We’ve seen a lot of movies and TV shows about working life, from Office Space to The Office, Wall Street to Glengarry GlenRoss, and 9 to 5 to Working Girl. We asked our staff…
Of all the characters in work-centric shows and films, which person most reflects your work persona?
My work persona is one of multiple dimensions, and for that reason I feel as though it is only appropriate that the character I relate to most is actually two. When you first get to know me—or when I’m in group situations—I’m relatively quiet, as I try to feel out the environment and figure out the best way to get my work done and through the day. In that way, I relate to The Office’s Pam Beesley: personable while maintaining a low profile and harboring a secret dream. Also like Pam, when you get me one-on-one, my real personality starts to come out.
This real me, however, is less like Pam and more like Kelly Kapoor: cloaked in bright colors, fun loving, a bit zany, and bursting with pop culture references.
Like Leslie Knope, I am an enthusiastic tryhard with boundless energy and optimism. While I have plenty of original ideas and good intentions, I can’t help but get caught up in dumb things like respecting other people’s feelings, trying to help others, and believing in humanity, which often get in the way of my bigger ambitions. Colleagues might describe me as blonde, perky, and overqualified.
Despite my do goodery, it’s unclear whether the majority of people with whom I interact respect, fear, hate, or simply tolerate me because I’m a woman who is sure of herself (See also: Elizabeth Warren). For some reason, that is frowned upon in this society.
Oh, younger me. That post high school work history gives me uneasy chills. Many of my working days were spent leashed to a cauldron of tortilla chip grease, in a warehouse lifting boxes dirtier than dirt roads, and surviving the zombie outbreak of Black Friday as a retail employee.
In each of those positions I found myself under the management of sexist, egotistical, lying, hypocritical bigots.
With that in mind, I’m not entirely sure my work persona is fully reflected by Dolly Parton’s Doralee Rhodes from 9 to 5, but I certainly admired her get-the-boss fantasy.
I saw enough of my co-workers get sexually harassed and I was too often treated less than favorably because of my skin color. It would have been fun, or dare I say a hoot, to chase those deplorable managers down and hogtie them!
Just call me Tony Soprano: I’m from New Jersey, nobody really knows what I do*, but fixing other people’s messes most closely resembles “working in sanitation.”
*If you’d like to know what I do for real, please tune into South Park season 22, episode 9, Unfulfilled.
This is a good question, in that I am forced to reflect for a good 20 minutes, with palm under chin, for a succinct and appropriate answer. I suppose my work persona is best represented by two characters. My demeanor will usually appear like that of Tim’s, and this is Tim from the British version of The Office. I even walk similarly, I believe.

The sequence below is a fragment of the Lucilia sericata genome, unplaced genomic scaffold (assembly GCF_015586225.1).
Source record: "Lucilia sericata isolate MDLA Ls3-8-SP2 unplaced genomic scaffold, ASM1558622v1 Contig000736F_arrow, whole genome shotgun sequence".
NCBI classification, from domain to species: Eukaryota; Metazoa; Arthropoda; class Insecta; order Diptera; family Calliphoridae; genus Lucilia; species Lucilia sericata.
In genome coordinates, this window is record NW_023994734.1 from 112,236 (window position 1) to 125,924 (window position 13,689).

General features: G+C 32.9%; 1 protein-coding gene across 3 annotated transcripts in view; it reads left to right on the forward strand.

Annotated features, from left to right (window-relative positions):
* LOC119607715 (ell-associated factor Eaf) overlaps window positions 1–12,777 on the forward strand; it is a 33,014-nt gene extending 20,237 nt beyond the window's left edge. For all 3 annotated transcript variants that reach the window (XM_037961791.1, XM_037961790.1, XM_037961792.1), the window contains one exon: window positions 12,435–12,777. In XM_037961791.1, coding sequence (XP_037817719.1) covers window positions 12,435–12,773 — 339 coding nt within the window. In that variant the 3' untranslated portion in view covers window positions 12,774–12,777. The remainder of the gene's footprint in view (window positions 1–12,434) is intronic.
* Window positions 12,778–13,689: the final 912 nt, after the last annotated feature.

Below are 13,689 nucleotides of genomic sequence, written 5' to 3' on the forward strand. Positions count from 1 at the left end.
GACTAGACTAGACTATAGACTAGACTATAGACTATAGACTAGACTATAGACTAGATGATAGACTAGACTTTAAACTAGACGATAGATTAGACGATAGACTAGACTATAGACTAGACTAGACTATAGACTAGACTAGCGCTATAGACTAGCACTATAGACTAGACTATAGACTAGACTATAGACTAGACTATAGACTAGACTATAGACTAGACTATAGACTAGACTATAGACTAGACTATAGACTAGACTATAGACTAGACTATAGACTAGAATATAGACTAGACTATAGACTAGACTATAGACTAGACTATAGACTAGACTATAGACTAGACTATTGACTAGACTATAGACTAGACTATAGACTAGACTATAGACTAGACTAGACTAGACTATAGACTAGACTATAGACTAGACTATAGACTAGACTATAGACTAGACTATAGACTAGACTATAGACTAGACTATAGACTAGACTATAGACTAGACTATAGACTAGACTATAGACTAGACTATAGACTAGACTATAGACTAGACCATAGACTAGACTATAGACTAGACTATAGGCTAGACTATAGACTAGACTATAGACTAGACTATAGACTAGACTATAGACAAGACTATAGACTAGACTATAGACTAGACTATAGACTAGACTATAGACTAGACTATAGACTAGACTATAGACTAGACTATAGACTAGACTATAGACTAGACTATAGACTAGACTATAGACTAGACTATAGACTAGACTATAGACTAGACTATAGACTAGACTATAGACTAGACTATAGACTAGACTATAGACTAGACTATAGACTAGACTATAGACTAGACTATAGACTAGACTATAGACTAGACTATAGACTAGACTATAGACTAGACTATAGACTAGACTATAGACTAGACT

In terms of my ingenuity (work-related or not), I would say Charlie from It’s Always Sunny In Philadelphia best captures it. Not that I drink while working (I usually don’t), or that I frequent a particular bar (I lost the habit last year), but I’m as neurotic in making sure that projects go off swimmingly. I will certainly present in a top hat if that woos the client.
Never have I felt more seen. Donna is aloof, judgmental, & secretly fabulous. Well, to quote Juwanna Mann, now the secret’s out! She’s my office avatar.
Mimi from The Drew Carey Show. I idolized her when I was a child. I loved her outrageous clothes and makeup. Now, she reminds me to say what I want and wear what I want. I’m good at my job. I’m good at my job. If you don’t like me or my clothes or my attitude, then fire me.
I’ve never felt more seen than the first time I watched Holly Hunter’s producer, Jane, in Broadcast News. From the minute we see her speed walking and buying a bunch of newspapers, to her unplugging the phone to take time to cry during the day, to how she manages to pull off every segment and show, but doesn’t allow herself any of the credit. “Well, there were no major gaffes anyways,” she says. I see all the best parts of Jane in myself, and all her worst, most workaholic-neurotic-controlling-self righteous aspects, too, while at work.
Call me crazy or a dreamer…
But I don’t want to identify with a TV office worker.
In my mind, I’m Flip – the owner/manager of the “The P*lace” – where the ever-changing Kids Incorporated performed for the masses.
Neon colors. 80s wardrobe. Being the just-adult enough presence to make sure a young Eric Balfour makes the right life choice or tween Love-Hewitt (sans Jennifer) survives heartache—all while making milkshakes.
I like to think that’s how I approach work and life. Fun, serious when I have to be, and loves boppin’ my head to HORRIBLE 80s covers.
I am Leslie Knope. I’m annoying. I care way too much. I’m an overachiever and I want everyone to like me. I make you talk on Mondays about your weekend and on Fridays about your weekend. But if you work with me I will wear you down day after day, week after week, and you’ll eventually love me.
When it comes to your work persona, what pop culture character is most like you? Join in on the conversation with The Prompt writers on Twitter!